So cool.  Murray made a change and it gave the Kings some spark.  That’s the yin, the yang is the unfortunate consequence that someone then needed to play with Poni and Zus.  That someone was Kevin Westgarth.  If Westgarth was mostly useless on the 4th line, he was an outright blight on the 3rd.  Eventually Murray double shifted Brown in that spot (a line I’ve also called for in the past, Brown compliments Poni and Zus very well in my book), but until then, Westgarth looked more out of place than a hockey fan in Phoenix.

The other lines struggled because the whole team struggled.  Harrold played a fine game, but the D as a whole was downright bad.  I will also continue to insist that Kopitar needs to be reunited with Smyth and Williams.

Despite the loss, the line combos weren’t the problem.  A general lack of hustle, a pathetic power play, a subpar performance from Quick and porous defense caused this loss.  Murray’s forging of a potentially great line in Richardson-Schenn-Simmonds balances out what would otherwise be a poor grade.



No forward changes.  Richardson-Schenn-Simmonds not kept together.

Greene returns on D.  Muzzin goes to Manchester.




Analysis: Let’s start with the forward lines.  They clicked.  First, they finally got the powerplay going with 2 goals in 5 chances.  Second, Murray rewarded Brad Richardson’s strong play with a bump up to the first line in the second period.  Loktionov got demoted to the 4th line, though he still saw 1st unit PP time.  This is the second game in a row where Murray hasn’t sent Westgarth on the ice for an entire period.  We’ll have to wait and see if Richardson sticks on the 1st line and if that creates any changes on the 4th.

The defense saw the return of Matt Greene, who played very well.  He and Mitchell showed some chemistry.  Drewiske had a very bipolar game.  Overall the defense was good, not great.  The 4 goals against would indicate some slop and, there was, however this was a fast paced, high scoring game all around so the defense can’t be totally faulted.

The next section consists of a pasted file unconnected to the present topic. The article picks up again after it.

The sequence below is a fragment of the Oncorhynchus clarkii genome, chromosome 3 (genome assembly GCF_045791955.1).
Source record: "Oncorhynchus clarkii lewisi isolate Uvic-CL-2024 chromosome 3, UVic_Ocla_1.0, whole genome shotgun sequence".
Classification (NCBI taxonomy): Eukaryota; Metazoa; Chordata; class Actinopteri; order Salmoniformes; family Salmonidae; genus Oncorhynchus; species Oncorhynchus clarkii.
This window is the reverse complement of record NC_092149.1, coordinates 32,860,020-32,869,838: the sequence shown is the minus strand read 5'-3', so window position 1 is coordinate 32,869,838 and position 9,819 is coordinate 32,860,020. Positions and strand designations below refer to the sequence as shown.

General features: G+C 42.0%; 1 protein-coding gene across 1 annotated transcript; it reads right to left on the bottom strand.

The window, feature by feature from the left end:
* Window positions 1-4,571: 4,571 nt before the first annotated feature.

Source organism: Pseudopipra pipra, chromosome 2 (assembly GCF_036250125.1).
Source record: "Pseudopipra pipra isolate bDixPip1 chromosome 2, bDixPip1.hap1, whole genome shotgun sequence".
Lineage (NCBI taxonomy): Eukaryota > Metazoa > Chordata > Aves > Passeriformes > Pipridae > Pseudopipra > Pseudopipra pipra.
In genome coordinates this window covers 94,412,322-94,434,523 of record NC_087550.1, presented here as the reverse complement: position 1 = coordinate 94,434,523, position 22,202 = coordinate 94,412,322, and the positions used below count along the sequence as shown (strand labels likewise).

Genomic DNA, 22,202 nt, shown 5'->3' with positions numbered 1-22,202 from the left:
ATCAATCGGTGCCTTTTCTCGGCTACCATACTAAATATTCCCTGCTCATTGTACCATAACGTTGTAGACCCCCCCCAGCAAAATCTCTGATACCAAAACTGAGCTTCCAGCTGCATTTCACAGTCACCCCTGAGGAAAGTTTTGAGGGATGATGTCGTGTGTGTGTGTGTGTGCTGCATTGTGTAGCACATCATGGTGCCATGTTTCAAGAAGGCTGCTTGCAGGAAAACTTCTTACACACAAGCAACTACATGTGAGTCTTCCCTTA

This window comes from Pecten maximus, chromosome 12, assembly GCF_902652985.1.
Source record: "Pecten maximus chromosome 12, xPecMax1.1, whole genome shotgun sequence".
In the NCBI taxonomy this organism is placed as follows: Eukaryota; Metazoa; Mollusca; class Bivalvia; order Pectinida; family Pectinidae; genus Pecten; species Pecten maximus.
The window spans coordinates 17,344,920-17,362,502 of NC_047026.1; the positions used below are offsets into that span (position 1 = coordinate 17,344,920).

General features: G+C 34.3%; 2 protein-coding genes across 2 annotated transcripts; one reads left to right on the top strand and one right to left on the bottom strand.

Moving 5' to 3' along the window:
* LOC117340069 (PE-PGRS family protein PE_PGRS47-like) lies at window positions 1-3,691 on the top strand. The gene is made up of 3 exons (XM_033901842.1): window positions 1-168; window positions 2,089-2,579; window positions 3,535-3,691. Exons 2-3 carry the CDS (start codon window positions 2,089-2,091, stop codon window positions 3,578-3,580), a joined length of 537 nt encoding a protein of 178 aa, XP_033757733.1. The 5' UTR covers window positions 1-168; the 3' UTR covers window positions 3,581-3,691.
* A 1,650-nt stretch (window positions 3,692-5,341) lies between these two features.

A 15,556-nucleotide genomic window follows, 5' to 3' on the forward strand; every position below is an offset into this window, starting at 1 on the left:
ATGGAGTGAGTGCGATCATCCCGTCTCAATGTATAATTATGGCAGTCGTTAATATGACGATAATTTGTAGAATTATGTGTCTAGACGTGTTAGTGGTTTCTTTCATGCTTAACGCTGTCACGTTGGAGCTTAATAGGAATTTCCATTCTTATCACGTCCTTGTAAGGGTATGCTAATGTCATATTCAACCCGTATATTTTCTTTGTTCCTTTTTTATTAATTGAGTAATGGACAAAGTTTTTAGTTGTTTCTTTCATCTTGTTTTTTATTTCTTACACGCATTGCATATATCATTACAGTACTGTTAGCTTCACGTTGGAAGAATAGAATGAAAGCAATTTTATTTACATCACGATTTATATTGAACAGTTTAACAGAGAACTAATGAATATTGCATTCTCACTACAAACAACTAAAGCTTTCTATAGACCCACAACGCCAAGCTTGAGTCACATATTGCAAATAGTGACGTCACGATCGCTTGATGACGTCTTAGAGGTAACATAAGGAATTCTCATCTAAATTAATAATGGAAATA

This was a solid lineup, but how much was chemistry, how much was purely Richardson being on fire and how much it was the Kings’ responding well to the tempo of the game is hard to tell.



Brayden Schenn out.  Kyle Clifford in.  Richardson remains on 1st line.





No changes to defense from last game.

Analysis: Scribe here – Lines have a tendency to get juggled when your captain gets a 5 minute major and a game misconduct for a perfectly legal and well placed hit. While Richardson stayed on the 1st line for most of the game thereafter, I did notice some juggling between Williams and, unless I was seeing things, even Simmonds on the 1st line. The victory against the Wild (which could have been 6-1 if some of those bounces went right) was far less about lines and more about team play. The Kings played with structure and by the third period, it didn’t seem to matter who was on what line because every player elevated their game. The defense was especially gold. Suffocate, choke out (if you are so inclined) or your verb of choice may not do justice to the cohesive six man unit that was the Kings’ defense. Jack worked harder than I have seen him so far this season – that’s different than being “better”. We are talking about pure hustle. Scuderi was a stick checking king and did I hear the Wild announcer and color guy call Matt Greene a “burly beast”? It was some type of beast.



Kevin Westgarth scratched for Trevor Lewis.

4th line = Clifford-Loktionov-Lewis

No other changes.

Analysis: TBD


Top 9 stays the same.

On the 4th line, Loktionov and Lewis out, Schenn and Westgarth in.


On defense, Harrold out, Muzzin in.


Analysis: I’m just going to come right out and say it.  This game gets an A.  Did the Kings get outplayed for much of the second period and other short stretches?  Sure they did, but Dallas deserves far more credit for that than the Kings get blame.  While Quick deserves a massive amount of credit for this win, the Kings lines clicked and communicated.  When Wayne Simmonds went out at the start of the third, Kyle Clifford stepped up in a big way.  Even Kevin Westgarth had his most useful game of the season by far, despite the penalty he took making a statement.  The goals were all the result of gritty, ugly hard work.  Tonight the system stood out more than any one player, which is not to take anything away from incredibly strong performances by Johnson, Ponikarovsky, Simmonds and Williams.

On defense, Murray also made a shrew move in the third, giving Jake Muzzin regular shifts with Matt Greene.  Once that happened Muzzin went from looking unsure to having a strong physical game.   Drewiske with Mitchell worked very nicely as well.



No lineup changes.